Why some hurricanes linger In this photo provided by Jason Heskew, a downed tree blocks a street during Hurricane Maria in Old San Juan, Puerto Rico, Wednesday, Sept. 20, 2017. The strongest hurricane to hit Puerto Rico in over 80 years tore off roofs and doors, knocked out power across the entire island and unleashed heavy flooding. (Jason Heskew via AP/NASA via AP)
Why some hurricanes linger
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This hurricane season is showing how wild and varied storms' life cycles can be.

Most storms seem to be tracked for days. Other storms appear to pop out of nowhere. And some storms just linger around.

Hurricane Jose is pushing the two-week mark as it meanders off the U.S. East Coast. Lee is a named a tropical storm. It is barely hanging on as a tropical depression.

Harvey formed. Then it died. And then it came back to life. It was a major hurricane. It dumped a record amount of rainfall on south Texas. That was last month. Hurricane Katia seemed to just pop up in the Gulf of Mexico. That happened just days before hitting the Mexico coast.

Forecasters watched Harvey. They watched Irma. They watched Jose. They watched Lee. And now they are watching Maria. They made steady marches west off Africa. This was before they got named. About four out of five major hurricanes start out similarly. They form off the African coast. They start as unstable waves or patches of storminess. The National Hurricane Center monitors them. It gives them yellow, orange or red letter Xs on forecast outlook maps.

Not all of these waves survive the trip west. They need favorable winds. They need warm water. And they need moist air. This is how they get stronger. Some get strong immediately. Others intensify over the Caribbean or the Gulf of Mexico. Some don't even get their acts together until they cross over the Pacific. That is according to Phil Klotzbach. He works at Colorado State University. He is a hurricane researcher.

The rest of the storms usually form in the warm and unstable waters of the Gulf of Mexico. They pop up from mid-latitude normal storm fronts. They are often early or late in hurricane season, Klotzbach said.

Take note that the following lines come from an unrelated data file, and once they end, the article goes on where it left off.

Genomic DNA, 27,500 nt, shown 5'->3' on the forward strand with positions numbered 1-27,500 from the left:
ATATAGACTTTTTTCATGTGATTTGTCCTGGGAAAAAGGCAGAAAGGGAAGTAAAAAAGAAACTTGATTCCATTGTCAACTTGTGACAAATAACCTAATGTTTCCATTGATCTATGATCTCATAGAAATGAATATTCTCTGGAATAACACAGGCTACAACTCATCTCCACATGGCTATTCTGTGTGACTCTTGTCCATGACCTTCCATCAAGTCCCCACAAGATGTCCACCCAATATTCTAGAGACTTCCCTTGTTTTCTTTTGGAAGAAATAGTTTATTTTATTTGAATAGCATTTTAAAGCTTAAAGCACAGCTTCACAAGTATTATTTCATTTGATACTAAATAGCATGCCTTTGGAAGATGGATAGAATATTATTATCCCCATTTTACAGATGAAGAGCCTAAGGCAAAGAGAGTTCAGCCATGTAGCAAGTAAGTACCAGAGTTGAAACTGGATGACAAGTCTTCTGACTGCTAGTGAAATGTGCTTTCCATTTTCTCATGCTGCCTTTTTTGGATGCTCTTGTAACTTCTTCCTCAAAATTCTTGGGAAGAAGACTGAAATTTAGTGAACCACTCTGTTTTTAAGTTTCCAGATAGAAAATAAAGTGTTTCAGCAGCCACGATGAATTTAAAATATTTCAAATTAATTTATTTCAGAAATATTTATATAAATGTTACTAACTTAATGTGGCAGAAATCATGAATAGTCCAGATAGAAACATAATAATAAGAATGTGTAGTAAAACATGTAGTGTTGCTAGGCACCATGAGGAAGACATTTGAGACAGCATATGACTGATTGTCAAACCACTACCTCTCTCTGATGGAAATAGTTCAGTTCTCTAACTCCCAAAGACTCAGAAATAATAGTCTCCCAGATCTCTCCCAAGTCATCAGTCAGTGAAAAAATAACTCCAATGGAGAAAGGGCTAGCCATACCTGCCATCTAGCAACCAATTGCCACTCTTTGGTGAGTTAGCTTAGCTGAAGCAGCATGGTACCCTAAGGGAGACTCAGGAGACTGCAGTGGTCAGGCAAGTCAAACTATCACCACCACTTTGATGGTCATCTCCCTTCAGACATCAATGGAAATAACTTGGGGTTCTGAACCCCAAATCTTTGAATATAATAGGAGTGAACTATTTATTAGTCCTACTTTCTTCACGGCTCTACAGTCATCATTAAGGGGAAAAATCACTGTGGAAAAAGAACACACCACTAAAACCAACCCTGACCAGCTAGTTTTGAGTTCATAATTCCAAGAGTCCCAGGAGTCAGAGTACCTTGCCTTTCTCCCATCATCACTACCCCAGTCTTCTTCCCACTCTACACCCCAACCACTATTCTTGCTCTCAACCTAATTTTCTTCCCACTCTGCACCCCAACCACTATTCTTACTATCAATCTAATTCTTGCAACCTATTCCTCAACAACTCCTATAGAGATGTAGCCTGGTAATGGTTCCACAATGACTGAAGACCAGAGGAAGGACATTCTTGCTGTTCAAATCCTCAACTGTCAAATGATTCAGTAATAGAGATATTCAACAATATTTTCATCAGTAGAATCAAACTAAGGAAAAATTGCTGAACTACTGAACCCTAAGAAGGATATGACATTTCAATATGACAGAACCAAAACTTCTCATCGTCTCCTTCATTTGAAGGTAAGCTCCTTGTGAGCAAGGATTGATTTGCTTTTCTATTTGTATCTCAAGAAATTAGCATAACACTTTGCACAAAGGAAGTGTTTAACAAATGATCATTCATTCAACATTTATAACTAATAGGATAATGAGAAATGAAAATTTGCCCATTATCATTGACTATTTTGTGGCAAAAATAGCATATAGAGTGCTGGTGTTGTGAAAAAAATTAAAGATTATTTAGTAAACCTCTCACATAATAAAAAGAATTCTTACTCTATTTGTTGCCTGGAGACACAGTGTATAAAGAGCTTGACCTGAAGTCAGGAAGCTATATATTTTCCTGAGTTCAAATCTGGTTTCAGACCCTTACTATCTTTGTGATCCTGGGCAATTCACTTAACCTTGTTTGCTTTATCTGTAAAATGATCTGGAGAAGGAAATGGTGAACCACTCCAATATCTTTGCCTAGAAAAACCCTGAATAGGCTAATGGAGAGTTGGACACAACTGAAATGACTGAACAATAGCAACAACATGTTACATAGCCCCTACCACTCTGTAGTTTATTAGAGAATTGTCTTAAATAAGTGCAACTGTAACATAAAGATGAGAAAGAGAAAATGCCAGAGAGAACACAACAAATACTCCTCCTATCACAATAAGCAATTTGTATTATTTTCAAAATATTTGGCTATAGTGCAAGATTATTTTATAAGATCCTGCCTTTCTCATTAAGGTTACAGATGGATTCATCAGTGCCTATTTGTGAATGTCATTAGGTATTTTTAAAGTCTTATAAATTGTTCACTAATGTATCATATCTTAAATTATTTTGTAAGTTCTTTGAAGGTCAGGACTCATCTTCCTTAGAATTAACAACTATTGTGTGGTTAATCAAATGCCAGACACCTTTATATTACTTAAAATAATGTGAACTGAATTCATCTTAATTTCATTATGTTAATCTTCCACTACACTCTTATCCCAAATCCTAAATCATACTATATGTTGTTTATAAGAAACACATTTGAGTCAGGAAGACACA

During the peak of hurricane season it's Africa that acts as the chief Atlantic storm generator. That's from mid-August to mid-October. 

Even those less common storms that form in the Gulf of Mexico aren't total surprises.  Meteorologists monitor storm clouds clustering together a couple days before they become named storms.

Once a named storm forms, "it's hard to get rid of it." It'll keep going until it's stopped, Klotzbach said.

Four things generally kill a hurricane. High-level winds, dry air, cold water and land. And it's pretty much just chance if they run into any of those four storm-killers, said MIT meteorology professor Kerry Emanuel.

High-level winds are called shear. They are a major issue. These winds at about 10,000 feet high can decapitate a hurricane. Maria is the latest storm. It has almost no shear. It can get more powerful. But a wall of shear hit and is killing Lee, Klotzbach said.

Warm water is a hurricane's fuel. The temperature needs to be 79 degrees or warmer. When the water cools the storm runs out of gas. Sometimes the storm runs into cold water. Other times the storm makes the cold water itself by not moving much and churning it up from the depths.

When storms go over land, they lose fuel and eventually disappear. That happened to Harvey and Irma.

On average, Atlantic named storms last about six days. But there are exceptions. One almost lasted 28 days in 1899. Hurricane Ginger made it to 27 days in 1971. Five years ago, Hurricane Nadine lasted for 22 days.

Nadine started off from Africa. It made three loops in the unpopulated central Atlantic. It formed a track that looked like a long-tailed bird. It became a hurricane twice. The storms were a record 13 days apart.

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